Wednesday, 19 May 2010
The Day Before You Came
guardian.co.uk: Abba made Joy Division sound like Jive Bunny
k-punk: THEY PASSED ME BY, ALL OF THOSE GREAT ROMANCES
From the DC blog:
JoeM said... David E, Mamma Mia still makes me cringe - I thought it was because of all that un-ABBA like sunshine, but of course Priscilla showed you could do the sunny side of ABBA and still be brilliant.
But they are Swedish and I'm Scottish so I just wish someone would do Dark ABBA. So many of their songs are bleak: Day Before You Came, Winner Takes It All, Knowing me Knowing You and of course Tiger.
_Black_Acrylic said... @ JoeM, with you all the way on late ABBA, there's an old Guardian article here puts it nicely: they "made Joy Division sound like Jive Bunny". How true.
JoeM said... Black Acrylic, that was indeed a good article. I like that he points out how unfair it was that The Day Before You Came gave them one of their worst chart placings, just as one of the Pet Shop Boys' best records - Being Boring - did similarly badly for them.
Reading that Agnetha was told to 'sing as though you're bored' perhaps explains one of the strange things about the song. All the lyrics tell us is that the singer has a mundane life of quiet desperation until Someone appears in her life. Now there's loads of happy songs about just such a situation (the fact that I can't name one at this moment is neither here nor there). In them though it's a joyous thing that's happening - life begins from this moment on. So why, when I listen to this song have I always imagined that The Day He Came the singer meets the love of her life who, after an intense difficult one-sided romance, dumps her?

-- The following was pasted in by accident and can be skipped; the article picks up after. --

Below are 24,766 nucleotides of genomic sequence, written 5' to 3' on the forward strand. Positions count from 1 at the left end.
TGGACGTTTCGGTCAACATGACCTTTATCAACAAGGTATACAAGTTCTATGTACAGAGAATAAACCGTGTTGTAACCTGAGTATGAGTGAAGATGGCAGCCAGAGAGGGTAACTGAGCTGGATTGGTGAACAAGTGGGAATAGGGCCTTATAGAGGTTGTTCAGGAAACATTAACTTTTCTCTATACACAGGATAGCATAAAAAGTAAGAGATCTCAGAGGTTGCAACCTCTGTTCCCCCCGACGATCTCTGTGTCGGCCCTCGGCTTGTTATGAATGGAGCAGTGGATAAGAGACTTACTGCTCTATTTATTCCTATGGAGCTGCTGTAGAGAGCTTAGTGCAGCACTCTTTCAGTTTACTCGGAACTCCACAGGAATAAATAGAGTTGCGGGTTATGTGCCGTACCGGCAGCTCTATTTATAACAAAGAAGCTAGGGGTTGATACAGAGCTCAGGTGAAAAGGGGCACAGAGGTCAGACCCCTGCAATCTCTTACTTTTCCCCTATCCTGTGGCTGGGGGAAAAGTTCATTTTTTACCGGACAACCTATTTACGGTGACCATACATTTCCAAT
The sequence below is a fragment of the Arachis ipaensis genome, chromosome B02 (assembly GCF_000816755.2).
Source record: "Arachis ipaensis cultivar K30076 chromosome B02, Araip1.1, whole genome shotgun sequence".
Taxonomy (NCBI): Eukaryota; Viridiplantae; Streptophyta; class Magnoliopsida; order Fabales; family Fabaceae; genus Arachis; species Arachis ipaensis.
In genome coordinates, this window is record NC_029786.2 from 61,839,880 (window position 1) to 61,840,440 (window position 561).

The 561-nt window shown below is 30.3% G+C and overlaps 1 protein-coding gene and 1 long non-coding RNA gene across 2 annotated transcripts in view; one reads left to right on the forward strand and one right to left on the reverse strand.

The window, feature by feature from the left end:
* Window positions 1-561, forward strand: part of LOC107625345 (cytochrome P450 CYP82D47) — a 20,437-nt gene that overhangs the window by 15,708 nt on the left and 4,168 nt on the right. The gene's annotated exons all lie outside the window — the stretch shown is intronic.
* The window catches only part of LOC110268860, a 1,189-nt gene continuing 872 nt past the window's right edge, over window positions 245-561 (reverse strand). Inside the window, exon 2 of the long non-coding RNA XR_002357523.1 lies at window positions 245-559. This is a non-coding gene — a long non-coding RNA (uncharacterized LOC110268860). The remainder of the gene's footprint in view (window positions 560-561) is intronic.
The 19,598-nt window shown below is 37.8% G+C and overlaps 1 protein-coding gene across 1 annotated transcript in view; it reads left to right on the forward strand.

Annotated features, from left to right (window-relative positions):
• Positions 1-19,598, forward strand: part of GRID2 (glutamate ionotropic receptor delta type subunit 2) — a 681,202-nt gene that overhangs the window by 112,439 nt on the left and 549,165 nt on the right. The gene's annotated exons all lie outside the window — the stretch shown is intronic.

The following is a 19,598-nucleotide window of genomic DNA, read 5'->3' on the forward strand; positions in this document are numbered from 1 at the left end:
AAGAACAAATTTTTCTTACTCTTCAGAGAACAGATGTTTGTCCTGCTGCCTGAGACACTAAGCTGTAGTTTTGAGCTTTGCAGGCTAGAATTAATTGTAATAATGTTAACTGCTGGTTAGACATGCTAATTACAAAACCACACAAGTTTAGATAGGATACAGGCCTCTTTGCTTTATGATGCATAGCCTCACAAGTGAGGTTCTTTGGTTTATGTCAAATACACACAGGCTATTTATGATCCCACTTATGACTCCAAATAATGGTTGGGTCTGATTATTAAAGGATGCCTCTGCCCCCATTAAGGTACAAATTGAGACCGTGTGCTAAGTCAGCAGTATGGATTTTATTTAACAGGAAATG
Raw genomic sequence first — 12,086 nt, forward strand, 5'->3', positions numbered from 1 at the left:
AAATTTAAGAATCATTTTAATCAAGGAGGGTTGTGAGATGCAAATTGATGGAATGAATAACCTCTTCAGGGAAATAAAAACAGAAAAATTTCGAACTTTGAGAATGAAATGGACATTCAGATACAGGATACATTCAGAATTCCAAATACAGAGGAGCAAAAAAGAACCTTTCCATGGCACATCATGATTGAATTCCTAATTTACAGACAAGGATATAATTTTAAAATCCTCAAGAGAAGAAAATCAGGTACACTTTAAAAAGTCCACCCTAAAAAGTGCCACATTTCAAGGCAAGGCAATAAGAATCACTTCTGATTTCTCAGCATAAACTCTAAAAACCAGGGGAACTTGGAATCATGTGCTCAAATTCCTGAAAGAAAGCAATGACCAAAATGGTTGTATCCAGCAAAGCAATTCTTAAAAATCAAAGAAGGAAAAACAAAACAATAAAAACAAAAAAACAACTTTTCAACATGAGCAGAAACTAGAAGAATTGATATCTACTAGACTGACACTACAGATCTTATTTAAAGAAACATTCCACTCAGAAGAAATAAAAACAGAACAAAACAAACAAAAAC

It must be the voice, the beat, the tone.
'It's funny but I had no sense of living without aim' - until now.
It sounds to me like an elegy for a bland but not unhappy life.
_Black_Acrylic said... @ JoeM, this post on the k-punk is also worth a read. Sadly the Marcello post it links to is no longer viewable, but he made a really telling point that the *you* in the song could be something tragic, a disease or a terrible accident.
JoeM said... I never thought of that Black A - cancer or something. It ends with the narrator lying in bed, turning off the light, listening to the rattling rain: it could be death - You = The Grim Reaper.
So it could be a sort of more subtle Eleanor Rigby...
I must have died and been buried along with my name
The day after you came
DC: ** _Black_Acrylic, Ha ha, great Guardian quote about ABBA there. So true. And I've long been in the camp that reads 'The Day Before You Came' as being about death or the death-like. Bjorn or Benny once sidestepped a question about that in a way that basically proved the theory. **